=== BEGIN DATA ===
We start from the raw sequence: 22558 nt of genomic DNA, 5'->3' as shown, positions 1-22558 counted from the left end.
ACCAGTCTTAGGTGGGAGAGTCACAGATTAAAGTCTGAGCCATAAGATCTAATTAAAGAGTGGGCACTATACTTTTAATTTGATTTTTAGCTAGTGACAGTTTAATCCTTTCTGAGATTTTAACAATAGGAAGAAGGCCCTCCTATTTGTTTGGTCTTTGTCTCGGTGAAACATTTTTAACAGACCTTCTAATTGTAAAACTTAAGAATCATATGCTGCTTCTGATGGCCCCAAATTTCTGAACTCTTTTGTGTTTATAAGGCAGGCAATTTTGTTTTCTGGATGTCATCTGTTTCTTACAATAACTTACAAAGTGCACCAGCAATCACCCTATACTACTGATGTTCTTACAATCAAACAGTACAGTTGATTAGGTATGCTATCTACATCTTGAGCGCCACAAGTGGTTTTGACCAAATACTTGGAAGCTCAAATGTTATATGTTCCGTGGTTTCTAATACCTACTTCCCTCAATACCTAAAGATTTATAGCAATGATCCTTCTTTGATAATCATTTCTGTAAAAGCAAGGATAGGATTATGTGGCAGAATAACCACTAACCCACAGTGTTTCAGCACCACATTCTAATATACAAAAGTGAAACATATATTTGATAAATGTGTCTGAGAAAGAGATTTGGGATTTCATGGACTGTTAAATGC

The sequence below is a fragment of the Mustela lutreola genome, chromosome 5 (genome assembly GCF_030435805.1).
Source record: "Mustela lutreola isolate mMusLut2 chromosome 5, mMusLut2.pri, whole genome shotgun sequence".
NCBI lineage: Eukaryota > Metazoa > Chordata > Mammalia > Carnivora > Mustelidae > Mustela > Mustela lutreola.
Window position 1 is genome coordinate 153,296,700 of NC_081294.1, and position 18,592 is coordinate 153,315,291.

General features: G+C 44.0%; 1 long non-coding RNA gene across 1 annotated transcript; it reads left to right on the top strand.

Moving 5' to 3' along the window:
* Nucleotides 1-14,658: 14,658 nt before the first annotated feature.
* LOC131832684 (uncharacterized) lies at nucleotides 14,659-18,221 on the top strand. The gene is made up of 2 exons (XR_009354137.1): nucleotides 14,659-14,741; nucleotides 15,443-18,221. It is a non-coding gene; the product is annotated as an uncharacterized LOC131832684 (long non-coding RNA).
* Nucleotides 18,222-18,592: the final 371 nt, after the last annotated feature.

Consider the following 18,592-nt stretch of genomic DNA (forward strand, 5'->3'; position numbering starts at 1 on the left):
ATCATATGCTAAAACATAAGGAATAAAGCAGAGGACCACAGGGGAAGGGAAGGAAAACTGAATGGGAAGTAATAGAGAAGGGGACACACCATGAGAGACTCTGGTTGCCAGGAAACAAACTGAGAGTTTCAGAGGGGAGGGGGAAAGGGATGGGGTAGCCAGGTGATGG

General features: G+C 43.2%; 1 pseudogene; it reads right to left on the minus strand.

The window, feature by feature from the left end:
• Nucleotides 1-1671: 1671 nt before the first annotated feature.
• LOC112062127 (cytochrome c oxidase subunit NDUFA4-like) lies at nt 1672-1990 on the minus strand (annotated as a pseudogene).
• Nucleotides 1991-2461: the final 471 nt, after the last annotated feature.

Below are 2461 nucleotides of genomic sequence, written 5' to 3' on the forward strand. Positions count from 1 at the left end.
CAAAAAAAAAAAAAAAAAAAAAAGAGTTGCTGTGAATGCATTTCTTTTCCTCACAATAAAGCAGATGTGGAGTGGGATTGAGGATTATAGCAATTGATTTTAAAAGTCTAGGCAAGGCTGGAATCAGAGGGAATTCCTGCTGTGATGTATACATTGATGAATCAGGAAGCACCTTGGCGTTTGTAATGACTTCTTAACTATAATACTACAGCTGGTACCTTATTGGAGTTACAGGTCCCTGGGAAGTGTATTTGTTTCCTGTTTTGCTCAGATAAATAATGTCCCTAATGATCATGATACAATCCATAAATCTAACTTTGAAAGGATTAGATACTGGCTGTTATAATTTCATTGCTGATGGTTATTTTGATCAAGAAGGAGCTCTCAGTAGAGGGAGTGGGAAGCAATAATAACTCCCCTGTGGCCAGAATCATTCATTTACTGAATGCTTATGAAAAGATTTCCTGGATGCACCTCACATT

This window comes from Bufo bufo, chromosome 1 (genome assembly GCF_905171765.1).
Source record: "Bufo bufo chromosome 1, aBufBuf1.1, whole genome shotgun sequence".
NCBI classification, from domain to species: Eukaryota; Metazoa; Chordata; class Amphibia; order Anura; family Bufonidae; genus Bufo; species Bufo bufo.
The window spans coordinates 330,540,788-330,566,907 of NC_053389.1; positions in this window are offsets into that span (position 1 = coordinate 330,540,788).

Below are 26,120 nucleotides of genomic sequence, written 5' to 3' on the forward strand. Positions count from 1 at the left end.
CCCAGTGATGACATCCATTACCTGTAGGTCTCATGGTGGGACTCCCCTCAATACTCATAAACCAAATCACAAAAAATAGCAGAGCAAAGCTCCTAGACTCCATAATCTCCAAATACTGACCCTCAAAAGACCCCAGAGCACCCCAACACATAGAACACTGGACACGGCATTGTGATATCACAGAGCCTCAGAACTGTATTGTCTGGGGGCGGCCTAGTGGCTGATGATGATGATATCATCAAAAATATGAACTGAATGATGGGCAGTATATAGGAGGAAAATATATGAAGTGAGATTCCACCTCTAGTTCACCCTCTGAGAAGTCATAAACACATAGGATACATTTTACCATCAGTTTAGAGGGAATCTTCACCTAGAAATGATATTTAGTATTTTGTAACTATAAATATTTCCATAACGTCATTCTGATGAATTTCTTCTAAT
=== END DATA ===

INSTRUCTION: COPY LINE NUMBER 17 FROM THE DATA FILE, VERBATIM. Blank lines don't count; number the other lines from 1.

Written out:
• LOC112062127 (cytochrome c oxidase subunit NDUFA4-like) lies at nt 1672-1990 on the minus strand (annotated as a pseudogene).